When replacing a successful restaurant the transition can often be bumpy. This is made no easier when the name of the previous establishment is built into the mosaic flooring. Tucked alongside a plethora of charming, finely turned out restaurants in Victoria Park Village, The Empress sets itself apart with local produce; sourcing from an E5 bakehouse, and a fishmonger and butcher both on the same road as the restaurant.
The menus present a slight dilemma. The beer menu seems to take pride of place, understandably perhaps, with some 19 different beers on offer. The food is resigned to the reverse side of the page and is unclear in its presentation. The bar snacks seem to be separated at the top of the page with the starters and mains mixed together. The prices, however, do not differentiate themselves clearly enough. With the food seemingly playing second fiddle to the beer you could be forgiven for sticking to the bar.
This would be a mistake. What the restaurant lacks in menu clarity it certainly make up for in food quality. We started off with Padron peppers, ham croquettes, olives and pig’s ear and apple sauce. The pig’s ear combined with the peppers comes highly recommended as a duo, add a drop of applesauce and the combination really comes to life, three intense flavours that compliment each other perfectly.
Next came what I think would be considered starters. Borlotti bean and wild garlic soup and purple sprouting broccoli, goat’s curd and sesame. The broccoli stole the show here. Served cold, this is just about as good a summer dish as you could hope for. The sesame adds an interesting touch to the traditional flavours with the goat’s cheese at just the right sharpness, not too overpowering, but certainly giving an added punch to the dish.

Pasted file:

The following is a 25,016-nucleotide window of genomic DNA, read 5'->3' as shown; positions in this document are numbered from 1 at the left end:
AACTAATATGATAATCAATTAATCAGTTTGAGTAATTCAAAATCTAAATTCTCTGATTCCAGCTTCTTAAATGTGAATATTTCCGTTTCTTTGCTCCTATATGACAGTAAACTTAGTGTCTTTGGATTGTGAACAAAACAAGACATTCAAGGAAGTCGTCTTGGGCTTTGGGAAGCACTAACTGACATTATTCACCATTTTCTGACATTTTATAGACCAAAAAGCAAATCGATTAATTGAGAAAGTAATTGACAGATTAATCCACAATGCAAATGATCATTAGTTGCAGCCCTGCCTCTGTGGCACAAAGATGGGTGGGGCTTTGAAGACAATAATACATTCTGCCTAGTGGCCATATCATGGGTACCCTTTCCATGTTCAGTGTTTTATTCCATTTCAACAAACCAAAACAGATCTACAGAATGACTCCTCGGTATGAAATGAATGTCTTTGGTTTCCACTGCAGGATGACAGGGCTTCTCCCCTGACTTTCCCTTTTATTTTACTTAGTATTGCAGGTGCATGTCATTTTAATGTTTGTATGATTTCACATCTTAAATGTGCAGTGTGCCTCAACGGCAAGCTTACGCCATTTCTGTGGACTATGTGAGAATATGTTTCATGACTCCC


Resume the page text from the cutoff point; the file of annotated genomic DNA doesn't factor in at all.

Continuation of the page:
Just to add to the confusion, most of the main courses are also available as starters. Or is it visa-versa? At this point we had stopped caring. The main course managed to banish any lingering pedantic streak we still harboured. We tried the rainbow trout, jersey royals and braised lettuce. The trout was superb, soft and subtle with the braised lettuce adding an unexpected acidity.
The dessert let the team down somewhat. We tried the baked cheesecake and blood orange, which lacked flavour and any real nuance in the texture. The course was saved; however by two lovely desert wines; the Royal Tokaji and the Paul Clover Noble Riesling, both would serve as a wonderful addition to any desert choice.
It’s with a heavy heart that I hark back to my original point, the menus. Not because the food was disappointing, far from it. The menus, I think are demonstrative of a slight identity crisis, which is becoming more and more common among gastro-pub cum restaurants. Duality is a good thing in an establishment but at The Empress it is slightly unclear where they want their main focus to lie. The beer, wine and food are all strong but perhaps just a little more time is needed to streamline their direction.
130 Lauriston Road
Tel: 020 8533 5123